Visitors to Glastonbury Tor are familiar with the information boards at the gift shop, that tell the history of the tor since it was discovered in 1275. Chief Gatekeeper Titania Bonham-Smythe will often quiz visitors on key facts before allowing them entry, much to the annoyance of visitors with poor short term memories who sometimes have to take the test several times.
But a recent geophysics scan commissioned by Glastonbury Archaeology Society has uncovered interesting facts that fill big gaps in our knowledge of the tor that have mystified experts for hundreds of years.
Geophysics is the electronic mapping technique used by Tony Robinson’s Time Team to create underground and subsurface images that tell archaeologists where to dig trenches.
It is common knowledge that King Arthur was responsible for creating the path that runs from the base of the tor where the gift shop now stands, to St. Michael’s Tower at the top. Preservation of the ancient path is a real challenge for the National Trust. But geophysics has revealed that the paving was once much more widespread – covering the whole of Glastonbury Tor.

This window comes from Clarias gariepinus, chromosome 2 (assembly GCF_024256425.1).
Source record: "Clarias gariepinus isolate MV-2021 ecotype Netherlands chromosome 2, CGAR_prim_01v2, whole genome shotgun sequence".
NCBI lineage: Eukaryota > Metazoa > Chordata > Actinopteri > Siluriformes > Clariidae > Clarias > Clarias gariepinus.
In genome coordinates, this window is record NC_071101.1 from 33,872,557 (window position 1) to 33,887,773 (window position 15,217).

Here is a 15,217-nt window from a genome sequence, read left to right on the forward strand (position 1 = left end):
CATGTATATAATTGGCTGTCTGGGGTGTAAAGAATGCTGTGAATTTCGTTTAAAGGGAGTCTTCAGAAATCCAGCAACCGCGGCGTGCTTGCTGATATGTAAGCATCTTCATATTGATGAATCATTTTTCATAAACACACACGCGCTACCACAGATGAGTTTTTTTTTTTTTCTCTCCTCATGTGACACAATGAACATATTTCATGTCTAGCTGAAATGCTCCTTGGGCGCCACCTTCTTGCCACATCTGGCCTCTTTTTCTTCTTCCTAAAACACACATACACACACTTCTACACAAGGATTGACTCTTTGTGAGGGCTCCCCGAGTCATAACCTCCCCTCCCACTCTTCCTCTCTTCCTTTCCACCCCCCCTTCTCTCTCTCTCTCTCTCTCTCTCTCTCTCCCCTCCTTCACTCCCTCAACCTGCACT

Expert opinion is divided as to why King Arthur would have wanted the whole thing paved, but we now know that only the imprints from the paving slabs can be found on the electronic geophys scans – the slabs themselves are long gone.
Barry Spright, chief scanner at Torsion Bar Dynamics, the geophysics company responsible for the latest scan is keen to put forward his explanation; “Historical records tell us that when they travelled around Britain, King Arthur and his merry men paved important areas to mark his reign – the largest being Trafalgar Square, although of course it was called Lady Guinevere Plaza at the time. Even today you can visit many high streets in England and see the evidence of their work.”
Spright continues; “Our scans have revealed the huge scale of King Arthur’s original work – the imprints left by the paving stones are clearly visible deep underground. The question is what happened to them? Could it be that all those slabs paving the back gardens of Glastonbury once graced the tor itself?”
If you have a paving slab in your garden that you believe might once have been on Glastonbury Tor you can hand it in at Glastonbury Police Station during the 30 day amnesty.